Exploring the State of the Muslim World
CAS Prof Haqqani researches the roots of instability, sectarian violence
Husain Haqqani recalls a Newsweek cover photo from October 2001: a Pakistani child brandishing an automatic weapon and the troubling words, “Why They Hate Us.”
The photo is emblematic of a question that has haunted Haqqani, director of BU’s Center for International Relations and a College of Arts and Sciences associate professor of international relations, throughout his career. “I have always wondered why the Muslim world is in the eye of virtually every storm, in my lifetime at least,” he says. “The Middle East is a cauldron. The India-Pakistan conflict has a Muslim dimension. In Russia, there’s Chechnya, another Muslim dimension.” Why is the Muslim world plagued by instability, undemocratic governments, and sectarian violence?
Haqqani has set out to seek answers. He calls his project a State of the Muslim World, and his research draws broadly from such fields as anthropology, sociology, history, economics, and demography. Despite the diversity of the Islam-influenced world, he says, Muslims everywhere share membership in the Ummah, or community of believers.
“There are many differences among Muslims, but there are also common streaks running from Egypt to Indonesia, and there is a sense of belonging together,” he says. “And yet, in the last few centuries, it has been a belonging-together in decline. The Kuwaitis may be rich, but they know it is coming from oil in the ground, not from something they’ve accomplished. There is a lack of a general sense of accomplishment in modern times.”
He reels off a series of surprising statistics in support of this argument: the GDP of the world’s 57 Muslim-majority countries combined is less than that of France. Those 57 countries are home to about 500 universities, compared to more than 5,000 in the United States and 8,000 in India. Fewer new book titles are published each year in Arabic, the language of 300 million people, than in Greek, spoken by only 15 million. More books are translated into Spanish each year than have been translated into Arabic in the last century.
From these hard facts, Haqqani draws a startling conclusion. He argues that a lack of economic, intellectual, cultural, and technological productivity in the Muslim world has left a vacuum that has been filled by paranoia and inflammatory rhetoric, fueling “a culture of political anger, rather than political solutions.” This rhetoric, he maintains, keeps Muslims in a constant state of fear that Islam and Islamic culture are in danger of being snuffed out by the West. As a result, a cycle of violence persists as Muslims respond to the perceived threat posed by both external and sectarian enemies.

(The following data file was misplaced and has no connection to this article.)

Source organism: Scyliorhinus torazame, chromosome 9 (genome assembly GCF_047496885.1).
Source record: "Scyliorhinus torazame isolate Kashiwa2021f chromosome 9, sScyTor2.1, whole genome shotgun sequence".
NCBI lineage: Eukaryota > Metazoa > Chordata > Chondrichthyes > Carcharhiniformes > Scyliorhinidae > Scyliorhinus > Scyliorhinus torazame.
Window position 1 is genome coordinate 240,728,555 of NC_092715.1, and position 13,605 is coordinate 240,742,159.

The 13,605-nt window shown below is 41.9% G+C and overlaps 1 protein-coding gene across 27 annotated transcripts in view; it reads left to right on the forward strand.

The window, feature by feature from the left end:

At the same time, this culture of outward-directed anger prevents Muslims from examining the internal problems that plague the Islamic world, such as repressive governments, sectarian conflict, and a lack of democratic representation. “Muslims must rise and peacefully mobilize against sectarianism and the violence and destruction in, say, Iraq,” he wrote in an opinion article for the Gulf Times, a popular English-language newspaper in Qatar. “But before that can happen, Muslim discourse would have to shift away from the focus on Muslim victimhood and towards taking responsibility, as a community, for our own situation.”
Haqqani came to the United States after a career as a Pakistani journalist and statesman. He is a former ambassador and was an advisor to Pakistani prime ministers Benazir Bhutto, Ghulam Mustafa Jatoi, and Nawaz Sharif. He is also a practicing Muslim who studied in a madrassa, or traditional Islamic school, in Pakistan.
Although he hopes his message will reach Muslim listeners, Haqqani believes that his research has something to teach Western policy makers as well. “Basically, I am saying that this is an entire section of the world that is reeling from the trauma of its decline,” he says. “How can the United States and other Western powers build relationships with the Muslim world without understanding what happens in the Muslim mind?”
This article is one of four collectively titled “Engaging with Islam,” which originally appeared in Boston University’s Research 2007 magazine. Click here to read all of the articles.